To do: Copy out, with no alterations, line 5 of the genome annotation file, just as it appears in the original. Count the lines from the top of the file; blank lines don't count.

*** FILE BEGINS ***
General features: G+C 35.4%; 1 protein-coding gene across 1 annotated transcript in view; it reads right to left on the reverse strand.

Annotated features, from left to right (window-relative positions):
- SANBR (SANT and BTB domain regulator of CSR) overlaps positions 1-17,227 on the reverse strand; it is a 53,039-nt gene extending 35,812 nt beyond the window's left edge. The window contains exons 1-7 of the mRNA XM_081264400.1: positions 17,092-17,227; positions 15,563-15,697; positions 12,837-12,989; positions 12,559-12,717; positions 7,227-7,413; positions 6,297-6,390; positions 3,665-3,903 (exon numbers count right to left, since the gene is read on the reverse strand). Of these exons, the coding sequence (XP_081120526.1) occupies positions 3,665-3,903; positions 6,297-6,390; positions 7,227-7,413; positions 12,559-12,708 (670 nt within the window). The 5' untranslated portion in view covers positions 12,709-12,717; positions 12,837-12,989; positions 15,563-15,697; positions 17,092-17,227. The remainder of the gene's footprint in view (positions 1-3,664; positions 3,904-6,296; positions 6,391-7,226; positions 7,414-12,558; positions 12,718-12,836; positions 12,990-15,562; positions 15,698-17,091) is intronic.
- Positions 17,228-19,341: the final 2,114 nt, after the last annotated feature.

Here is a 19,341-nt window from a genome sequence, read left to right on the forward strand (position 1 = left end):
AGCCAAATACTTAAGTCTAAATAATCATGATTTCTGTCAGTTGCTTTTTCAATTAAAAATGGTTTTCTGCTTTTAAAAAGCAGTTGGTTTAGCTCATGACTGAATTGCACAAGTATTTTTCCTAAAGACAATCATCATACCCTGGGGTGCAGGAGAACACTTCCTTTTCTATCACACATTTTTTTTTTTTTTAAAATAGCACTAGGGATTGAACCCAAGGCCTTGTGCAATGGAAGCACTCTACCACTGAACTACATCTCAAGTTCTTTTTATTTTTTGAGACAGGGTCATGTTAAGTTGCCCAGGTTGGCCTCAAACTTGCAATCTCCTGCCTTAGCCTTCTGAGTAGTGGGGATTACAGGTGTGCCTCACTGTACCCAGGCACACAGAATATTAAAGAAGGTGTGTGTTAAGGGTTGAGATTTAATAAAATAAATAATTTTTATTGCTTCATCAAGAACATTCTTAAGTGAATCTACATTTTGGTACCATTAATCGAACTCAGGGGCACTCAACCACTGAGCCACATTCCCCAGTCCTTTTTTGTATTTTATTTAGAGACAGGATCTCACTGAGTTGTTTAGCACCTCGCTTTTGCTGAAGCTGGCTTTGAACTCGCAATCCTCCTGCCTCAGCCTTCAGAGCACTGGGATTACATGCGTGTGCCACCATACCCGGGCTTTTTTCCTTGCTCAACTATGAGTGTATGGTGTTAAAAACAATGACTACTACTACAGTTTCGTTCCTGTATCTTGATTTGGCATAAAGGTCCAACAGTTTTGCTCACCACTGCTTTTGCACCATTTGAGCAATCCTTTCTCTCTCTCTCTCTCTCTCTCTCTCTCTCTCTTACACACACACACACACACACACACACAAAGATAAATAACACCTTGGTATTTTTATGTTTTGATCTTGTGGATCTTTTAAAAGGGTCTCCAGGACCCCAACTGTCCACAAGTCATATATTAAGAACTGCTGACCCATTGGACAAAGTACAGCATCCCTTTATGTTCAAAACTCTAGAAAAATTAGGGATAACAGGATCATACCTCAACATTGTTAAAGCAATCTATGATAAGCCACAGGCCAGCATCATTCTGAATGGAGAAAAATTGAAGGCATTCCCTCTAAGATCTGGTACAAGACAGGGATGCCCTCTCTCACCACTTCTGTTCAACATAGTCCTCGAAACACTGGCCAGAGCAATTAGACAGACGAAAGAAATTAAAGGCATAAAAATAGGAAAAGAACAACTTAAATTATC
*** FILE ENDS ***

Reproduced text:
Here is a 19,341-nt window from a genome sequence, read left to right on the forward strand (position 1 = left end):